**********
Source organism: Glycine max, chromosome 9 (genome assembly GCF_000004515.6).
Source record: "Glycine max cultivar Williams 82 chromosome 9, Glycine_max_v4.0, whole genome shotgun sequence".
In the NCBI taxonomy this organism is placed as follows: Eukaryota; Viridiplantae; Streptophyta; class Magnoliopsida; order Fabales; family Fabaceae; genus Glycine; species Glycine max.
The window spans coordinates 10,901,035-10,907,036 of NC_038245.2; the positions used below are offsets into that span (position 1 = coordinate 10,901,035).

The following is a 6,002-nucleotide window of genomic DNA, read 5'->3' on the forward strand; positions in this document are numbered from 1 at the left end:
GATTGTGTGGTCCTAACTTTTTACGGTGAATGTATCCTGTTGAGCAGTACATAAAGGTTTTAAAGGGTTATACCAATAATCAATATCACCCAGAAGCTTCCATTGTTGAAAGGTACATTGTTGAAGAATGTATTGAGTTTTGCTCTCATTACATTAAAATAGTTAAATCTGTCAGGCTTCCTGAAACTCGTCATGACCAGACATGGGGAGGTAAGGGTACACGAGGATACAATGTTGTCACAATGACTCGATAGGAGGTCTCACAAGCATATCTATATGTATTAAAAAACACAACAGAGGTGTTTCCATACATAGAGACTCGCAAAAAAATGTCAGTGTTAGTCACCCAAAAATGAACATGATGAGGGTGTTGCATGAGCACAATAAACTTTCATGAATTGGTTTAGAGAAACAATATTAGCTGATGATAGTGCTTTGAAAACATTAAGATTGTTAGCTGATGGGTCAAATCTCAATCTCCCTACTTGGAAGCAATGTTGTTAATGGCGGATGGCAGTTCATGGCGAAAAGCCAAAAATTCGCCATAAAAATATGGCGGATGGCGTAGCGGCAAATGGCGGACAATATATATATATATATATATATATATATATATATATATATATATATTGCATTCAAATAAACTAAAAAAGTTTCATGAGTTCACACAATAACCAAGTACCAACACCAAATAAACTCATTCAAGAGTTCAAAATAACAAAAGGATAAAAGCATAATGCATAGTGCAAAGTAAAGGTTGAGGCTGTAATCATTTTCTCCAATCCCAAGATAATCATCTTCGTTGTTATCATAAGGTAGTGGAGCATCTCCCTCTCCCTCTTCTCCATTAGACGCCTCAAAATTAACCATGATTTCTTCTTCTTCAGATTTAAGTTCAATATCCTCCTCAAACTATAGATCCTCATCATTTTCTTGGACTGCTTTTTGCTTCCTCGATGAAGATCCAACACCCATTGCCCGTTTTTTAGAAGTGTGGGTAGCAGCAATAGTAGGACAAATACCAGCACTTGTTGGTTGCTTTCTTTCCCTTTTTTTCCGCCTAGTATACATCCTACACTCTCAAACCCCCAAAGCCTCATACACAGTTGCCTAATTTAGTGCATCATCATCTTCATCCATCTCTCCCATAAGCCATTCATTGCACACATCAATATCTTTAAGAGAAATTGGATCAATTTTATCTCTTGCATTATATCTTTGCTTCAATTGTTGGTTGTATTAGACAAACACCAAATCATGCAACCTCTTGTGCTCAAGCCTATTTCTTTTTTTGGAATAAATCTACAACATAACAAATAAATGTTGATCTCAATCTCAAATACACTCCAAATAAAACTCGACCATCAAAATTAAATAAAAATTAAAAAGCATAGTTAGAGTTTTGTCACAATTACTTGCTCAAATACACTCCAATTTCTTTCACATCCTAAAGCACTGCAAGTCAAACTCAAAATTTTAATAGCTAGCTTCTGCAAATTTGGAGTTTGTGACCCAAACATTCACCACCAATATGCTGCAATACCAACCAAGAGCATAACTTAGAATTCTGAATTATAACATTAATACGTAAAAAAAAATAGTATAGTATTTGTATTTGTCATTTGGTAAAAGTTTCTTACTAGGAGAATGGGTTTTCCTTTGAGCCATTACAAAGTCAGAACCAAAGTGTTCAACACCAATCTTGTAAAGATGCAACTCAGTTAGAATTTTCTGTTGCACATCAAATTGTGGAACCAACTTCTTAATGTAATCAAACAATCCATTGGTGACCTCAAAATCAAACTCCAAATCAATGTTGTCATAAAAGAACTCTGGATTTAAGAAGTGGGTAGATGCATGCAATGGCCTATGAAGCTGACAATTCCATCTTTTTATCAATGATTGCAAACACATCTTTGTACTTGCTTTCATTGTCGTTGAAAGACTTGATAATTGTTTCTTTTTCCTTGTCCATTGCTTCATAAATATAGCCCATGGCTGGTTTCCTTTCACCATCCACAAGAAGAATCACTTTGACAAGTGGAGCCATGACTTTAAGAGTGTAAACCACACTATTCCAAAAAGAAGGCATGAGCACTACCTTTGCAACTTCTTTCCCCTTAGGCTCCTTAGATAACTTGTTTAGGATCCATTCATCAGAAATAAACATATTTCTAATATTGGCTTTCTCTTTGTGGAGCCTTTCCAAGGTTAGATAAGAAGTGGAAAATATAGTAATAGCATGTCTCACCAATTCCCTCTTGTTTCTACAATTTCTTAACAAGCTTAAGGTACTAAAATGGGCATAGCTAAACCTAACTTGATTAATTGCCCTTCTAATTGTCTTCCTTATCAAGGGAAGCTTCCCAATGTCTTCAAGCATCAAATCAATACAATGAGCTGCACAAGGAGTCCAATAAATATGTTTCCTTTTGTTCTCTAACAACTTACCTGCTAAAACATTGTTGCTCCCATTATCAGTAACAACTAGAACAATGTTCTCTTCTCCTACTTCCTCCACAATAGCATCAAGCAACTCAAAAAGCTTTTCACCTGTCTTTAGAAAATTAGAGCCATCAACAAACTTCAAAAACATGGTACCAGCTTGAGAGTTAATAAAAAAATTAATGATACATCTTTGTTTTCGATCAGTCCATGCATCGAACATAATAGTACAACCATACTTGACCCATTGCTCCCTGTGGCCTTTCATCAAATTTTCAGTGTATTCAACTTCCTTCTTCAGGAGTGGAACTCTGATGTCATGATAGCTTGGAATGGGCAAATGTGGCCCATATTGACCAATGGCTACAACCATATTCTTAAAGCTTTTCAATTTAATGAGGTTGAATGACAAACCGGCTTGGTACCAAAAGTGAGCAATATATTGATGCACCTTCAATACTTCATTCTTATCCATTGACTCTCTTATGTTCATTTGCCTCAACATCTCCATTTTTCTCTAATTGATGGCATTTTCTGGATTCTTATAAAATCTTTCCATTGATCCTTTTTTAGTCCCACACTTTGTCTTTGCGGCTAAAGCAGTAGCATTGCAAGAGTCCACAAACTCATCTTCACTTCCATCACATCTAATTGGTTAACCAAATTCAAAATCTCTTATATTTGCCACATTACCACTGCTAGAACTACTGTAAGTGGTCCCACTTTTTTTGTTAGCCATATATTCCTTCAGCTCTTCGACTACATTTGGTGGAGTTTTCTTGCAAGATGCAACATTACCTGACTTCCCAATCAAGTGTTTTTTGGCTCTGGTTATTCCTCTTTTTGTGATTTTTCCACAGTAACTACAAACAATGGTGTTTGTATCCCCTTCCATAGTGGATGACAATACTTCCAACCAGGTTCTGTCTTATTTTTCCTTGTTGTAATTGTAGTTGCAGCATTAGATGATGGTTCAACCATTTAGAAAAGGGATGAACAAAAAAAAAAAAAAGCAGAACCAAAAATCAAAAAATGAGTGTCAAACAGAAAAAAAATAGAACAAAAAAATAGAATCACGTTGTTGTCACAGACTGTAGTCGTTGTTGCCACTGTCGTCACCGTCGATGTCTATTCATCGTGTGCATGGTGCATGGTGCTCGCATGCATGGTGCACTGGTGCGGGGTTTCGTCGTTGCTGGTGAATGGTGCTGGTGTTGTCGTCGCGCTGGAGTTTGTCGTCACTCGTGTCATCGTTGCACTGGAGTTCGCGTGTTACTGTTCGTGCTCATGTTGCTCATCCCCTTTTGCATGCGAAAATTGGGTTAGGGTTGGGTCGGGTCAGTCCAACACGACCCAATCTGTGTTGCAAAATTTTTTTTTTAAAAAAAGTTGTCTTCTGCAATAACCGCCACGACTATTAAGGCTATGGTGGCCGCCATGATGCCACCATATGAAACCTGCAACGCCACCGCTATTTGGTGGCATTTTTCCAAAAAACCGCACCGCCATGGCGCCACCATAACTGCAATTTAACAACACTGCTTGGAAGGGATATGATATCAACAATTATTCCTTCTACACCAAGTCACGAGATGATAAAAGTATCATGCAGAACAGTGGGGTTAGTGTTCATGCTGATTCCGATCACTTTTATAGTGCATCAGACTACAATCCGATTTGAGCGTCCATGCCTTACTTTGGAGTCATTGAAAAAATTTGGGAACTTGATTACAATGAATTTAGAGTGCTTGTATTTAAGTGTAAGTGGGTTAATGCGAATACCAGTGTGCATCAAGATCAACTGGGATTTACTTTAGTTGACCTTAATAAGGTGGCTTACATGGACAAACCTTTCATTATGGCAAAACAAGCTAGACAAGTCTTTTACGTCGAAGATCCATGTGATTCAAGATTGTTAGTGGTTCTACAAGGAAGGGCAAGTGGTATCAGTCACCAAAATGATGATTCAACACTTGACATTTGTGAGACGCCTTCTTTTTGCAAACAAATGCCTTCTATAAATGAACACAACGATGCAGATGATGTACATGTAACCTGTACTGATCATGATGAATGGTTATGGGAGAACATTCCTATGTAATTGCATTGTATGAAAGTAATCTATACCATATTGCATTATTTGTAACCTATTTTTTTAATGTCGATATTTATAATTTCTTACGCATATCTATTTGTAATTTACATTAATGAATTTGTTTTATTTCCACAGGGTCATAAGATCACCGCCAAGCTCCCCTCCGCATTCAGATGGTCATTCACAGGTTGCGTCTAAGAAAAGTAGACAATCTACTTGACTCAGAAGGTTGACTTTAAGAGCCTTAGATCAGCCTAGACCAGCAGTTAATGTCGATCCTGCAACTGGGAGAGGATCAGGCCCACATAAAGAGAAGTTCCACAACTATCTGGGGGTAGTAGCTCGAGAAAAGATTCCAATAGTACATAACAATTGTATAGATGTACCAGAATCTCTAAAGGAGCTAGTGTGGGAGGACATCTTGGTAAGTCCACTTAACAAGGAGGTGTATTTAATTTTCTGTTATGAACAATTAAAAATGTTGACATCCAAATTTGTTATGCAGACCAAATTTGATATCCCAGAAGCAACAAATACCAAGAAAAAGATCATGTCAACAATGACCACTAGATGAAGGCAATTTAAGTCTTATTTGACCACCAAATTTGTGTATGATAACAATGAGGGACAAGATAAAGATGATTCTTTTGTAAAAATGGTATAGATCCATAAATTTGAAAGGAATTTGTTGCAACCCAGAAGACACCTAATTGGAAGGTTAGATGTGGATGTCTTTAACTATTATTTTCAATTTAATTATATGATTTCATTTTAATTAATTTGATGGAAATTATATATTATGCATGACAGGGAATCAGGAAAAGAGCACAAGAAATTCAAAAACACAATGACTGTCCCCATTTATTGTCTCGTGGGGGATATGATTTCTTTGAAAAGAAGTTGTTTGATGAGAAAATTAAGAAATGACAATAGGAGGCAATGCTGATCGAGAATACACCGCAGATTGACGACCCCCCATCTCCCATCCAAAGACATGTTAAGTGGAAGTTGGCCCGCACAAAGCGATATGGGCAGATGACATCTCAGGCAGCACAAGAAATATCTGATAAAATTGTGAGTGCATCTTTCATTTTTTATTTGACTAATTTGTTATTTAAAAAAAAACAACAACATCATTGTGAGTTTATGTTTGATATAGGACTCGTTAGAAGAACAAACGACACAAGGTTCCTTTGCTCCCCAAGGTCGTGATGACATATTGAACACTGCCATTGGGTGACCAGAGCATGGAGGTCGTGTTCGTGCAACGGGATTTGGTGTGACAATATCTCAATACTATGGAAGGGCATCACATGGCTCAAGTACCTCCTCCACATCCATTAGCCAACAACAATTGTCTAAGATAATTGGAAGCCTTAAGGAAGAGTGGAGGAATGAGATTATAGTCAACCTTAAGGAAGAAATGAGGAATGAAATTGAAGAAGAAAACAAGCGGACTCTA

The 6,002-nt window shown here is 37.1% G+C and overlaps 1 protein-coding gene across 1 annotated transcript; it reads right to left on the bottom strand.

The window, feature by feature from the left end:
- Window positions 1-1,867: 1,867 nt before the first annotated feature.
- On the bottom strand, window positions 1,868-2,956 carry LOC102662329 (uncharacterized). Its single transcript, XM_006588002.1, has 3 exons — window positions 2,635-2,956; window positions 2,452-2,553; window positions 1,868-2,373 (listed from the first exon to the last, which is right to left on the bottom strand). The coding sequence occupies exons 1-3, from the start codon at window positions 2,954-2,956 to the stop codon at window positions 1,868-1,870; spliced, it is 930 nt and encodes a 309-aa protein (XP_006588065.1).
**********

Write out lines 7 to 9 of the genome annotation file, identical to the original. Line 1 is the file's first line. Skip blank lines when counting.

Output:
The 6,002-nt window shown here is 37.1% G+C and overlaps 1 protein-coding gene across 1 annotated transcript; it reads right to left on the bottom strand.

The window, feature by feature from the left end:
- Window positions 1-1,867: 1,867 nt before the first annotated feature.